Social Security Disability SSI / SSDI
You probably know someone who is eligible for Social Security Disability Insurance. A neighbor. A friend. A family member. Someone at Church or work.
Maybe even you.
Social Security Disability Law; Important things you need to know! The System Is Confusing… and Discouraging…
But Don’t Give Up.
Understanding the Disability System is very important when you are applying for these benefits.
When people think about Social Security, they think about the money they receive when they retire. The golden age of 65 is meaningful to most because it signals the start of a new relationship with the U.S. government.
However, what most people don’t think about is receiving Social Security earlier due to disability.
This article focuses on the disability system put in place by our government and how to access it if it becomes necessary.
There are two different programs within the Social Security system:
Social Security Disability Insurance (SSDI) – Title 2
Supplemental Security Income (SSI) – Title 16
SSDI – Title 2 – (“disability”) is a program that provides income to injured or ill individuals who have paid into the system over the years and who have been disabled for over 12 months or expect to be disabled for at least that long. One must have built up “credits” over the years and have worked five out of the last ten years while paying into the Social Security system.
SSI – Title 16 is in essence the same type of program, but it is geared for those who have not paid into the system over the years sufficiently to have built up credits and have assets below poverty level. The asset levels change, but suffice it to say that if you have income from a spouse or other individuals in your household, or you have assets above a few thousand dollars (excluding your home or primary automobile), you will be denied SSI. Few people qualify for SSI because of the rigid standards.
The Process; Your Application
Your first introduction to Social Security will be the application stage. It is a lengthy application.Don’t get intimidated!
These folks simply want to get the information completed and forward it along for review. Most claimants get rejected at this stage. That’s why, at this time, you should hire an attorney to help process your claim.
The Process; Reconsideration Level
Once you have been rejected, you must file an appeal. Many documents have to be gathered and filed.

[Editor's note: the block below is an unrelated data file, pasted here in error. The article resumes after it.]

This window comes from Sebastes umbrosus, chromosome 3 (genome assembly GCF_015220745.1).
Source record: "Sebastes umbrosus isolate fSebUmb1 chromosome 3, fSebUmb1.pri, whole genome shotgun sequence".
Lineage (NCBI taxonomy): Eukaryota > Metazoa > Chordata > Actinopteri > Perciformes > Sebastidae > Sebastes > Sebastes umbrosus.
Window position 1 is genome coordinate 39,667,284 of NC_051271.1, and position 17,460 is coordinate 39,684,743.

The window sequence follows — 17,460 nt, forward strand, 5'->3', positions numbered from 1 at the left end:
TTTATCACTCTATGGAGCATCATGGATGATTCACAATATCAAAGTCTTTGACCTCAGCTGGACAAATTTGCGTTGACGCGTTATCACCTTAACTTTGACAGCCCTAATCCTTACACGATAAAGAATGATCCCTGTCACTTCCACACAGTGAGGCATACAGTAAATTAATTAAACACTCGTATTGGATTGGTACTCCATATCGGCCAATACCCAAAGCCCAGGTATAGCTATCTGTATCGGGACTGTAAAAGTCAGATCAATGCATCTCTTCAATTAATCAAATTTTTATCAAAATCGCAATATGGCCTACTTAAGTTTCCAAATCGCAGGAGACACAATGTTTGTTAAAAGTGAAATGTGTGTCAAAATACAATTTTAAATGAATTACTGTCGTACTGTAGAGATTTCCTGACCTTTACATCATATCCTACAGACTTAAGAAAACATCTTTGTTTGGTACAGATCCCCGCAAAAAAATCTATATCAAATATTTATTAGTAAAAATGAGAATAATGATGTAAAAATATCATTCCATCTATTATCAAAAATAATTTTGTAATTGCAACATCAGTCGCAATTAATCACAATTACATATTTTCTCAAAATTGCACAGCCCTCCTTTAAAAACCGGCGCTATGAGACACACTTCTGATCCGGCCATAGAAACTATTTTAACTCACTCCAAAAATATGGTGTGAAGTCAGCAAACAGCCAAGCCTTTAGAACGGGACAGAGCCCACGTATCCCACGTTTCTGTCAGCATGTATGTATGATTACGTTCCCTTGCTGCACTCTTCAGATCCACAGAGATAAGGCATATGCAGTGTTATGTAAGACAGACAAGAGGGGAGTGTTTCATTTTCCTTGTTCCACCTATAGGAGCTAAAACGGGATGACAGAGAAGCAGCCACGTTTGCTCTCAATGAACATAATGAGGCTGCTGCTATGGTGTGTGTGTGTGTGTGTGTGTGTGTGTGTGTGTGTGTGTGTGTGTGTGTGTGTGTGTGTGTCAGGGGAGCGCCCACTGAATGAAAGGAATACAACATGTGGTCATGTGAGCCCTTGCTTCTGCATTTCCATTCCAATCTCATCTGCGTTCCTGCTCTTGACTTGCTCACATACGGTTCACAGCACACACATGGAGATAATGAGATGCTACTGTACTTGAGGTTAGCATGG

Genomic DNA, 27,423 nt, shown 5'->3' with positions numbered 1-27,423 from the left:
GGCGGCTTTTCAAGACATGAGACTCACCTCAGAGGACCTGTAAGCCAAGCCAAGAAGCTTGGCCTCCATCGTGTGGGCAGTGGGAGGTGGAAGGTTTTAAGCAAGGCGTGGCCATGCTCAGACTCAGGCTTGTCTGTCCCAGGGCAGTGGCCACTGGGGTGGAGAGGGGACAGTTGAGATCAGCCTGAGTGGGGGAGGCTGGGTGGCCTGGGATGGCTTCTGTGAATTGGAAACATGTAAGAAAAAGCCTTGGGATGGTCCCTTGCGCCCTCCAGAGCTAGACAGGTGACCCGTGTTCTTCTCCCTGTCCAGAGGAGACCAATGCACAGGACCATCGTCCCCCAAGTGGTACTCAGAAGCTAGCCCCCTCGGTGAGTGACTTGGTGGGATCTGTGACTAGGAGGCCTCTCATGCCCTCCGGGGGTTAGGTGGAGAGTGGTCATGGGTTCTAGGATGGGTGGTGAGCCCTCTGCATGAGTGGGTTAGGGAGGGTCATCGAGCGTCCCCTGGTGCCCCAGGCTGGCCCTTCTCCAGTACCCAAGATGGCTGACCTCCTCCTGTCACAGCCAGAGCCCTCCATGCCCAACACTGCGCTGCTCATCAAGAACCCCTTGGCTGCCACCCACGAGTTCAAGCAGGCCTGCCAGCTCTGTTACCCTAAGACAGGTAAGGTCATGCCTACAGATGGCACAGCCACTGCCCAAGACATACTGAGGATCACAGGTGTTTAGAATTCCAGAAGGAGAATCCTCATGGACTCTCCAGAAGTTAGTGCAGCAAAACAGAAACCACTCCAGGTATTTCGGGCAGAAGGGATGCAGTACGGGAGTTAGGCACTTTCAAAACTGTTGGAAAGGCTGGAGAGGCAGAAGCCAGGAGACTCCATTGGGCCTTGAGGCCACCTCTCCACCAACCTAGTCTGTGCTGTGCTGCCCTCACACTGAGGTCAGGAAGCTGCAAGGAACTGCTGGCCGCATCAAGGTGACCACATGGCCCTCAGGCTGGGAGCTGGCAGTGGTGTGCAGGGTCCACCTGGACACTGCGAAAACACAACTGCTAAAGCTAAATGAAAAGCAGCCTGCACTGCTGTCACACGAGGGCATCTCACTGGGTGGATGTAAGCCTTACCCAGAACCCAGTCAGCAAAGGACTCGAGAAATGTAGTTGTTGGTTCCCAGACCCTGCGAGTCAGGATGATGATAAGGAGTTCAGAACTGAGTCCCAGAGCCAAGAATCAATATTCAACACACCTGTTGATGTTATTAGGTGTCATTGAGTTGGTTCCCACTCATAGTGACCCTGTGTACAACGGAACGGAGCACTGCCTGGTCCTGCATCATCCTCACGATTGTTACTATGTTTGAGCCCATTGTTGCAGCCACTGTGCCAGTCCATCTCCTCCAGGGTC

However, even with the help of an attorney, most applicants will potentially fail at this point. It is hard to explain why this happens except that the system counts on people failing to follow through with an appeal. Don’t Give Up!
The Process; Request for hearing
The third stage involves the request for a hearing before an administrative judge. This could take an additional 8-10 months. As hard as it is to literally survive during this waiting period, the odds of prevailing ultimately go up dramatically when you appear before a judge with a competent attorney. A hearing is relatively informal but it is absolutely critical that the case is prepared properly with the medical evidence securely in place.
The Law is on your side.
A decision will be made in writing and sent to the parties shortly thereafter.
Be aware, there is a major difference between the SSDI – Title 2 program and the
SSI – Title 16 program.
Under SSDI – Title 2, benefits start from the date your disability started (but no more than 12 months prior to your application). For example, let’s say you became disabled on 1/1/2013. You applied 8/1/2014. The award would go back to 8/1/2013.
Under SSI – Title 16, SSI is paid according to the date of application. You cannot go back on SSI before the date of application.
There is also a five-month waiting period to start collecting the benefits. You would also become entitled to MEDICARE after two years of qualifying for disability.
The system is confusing and discouraging. But don’t give up. Get help and keep moving forward.
Frequently Asked Questions
Q. HOW LONG DOES ELIGIBILITY FOR DISABILITY PAYMENTS LAST?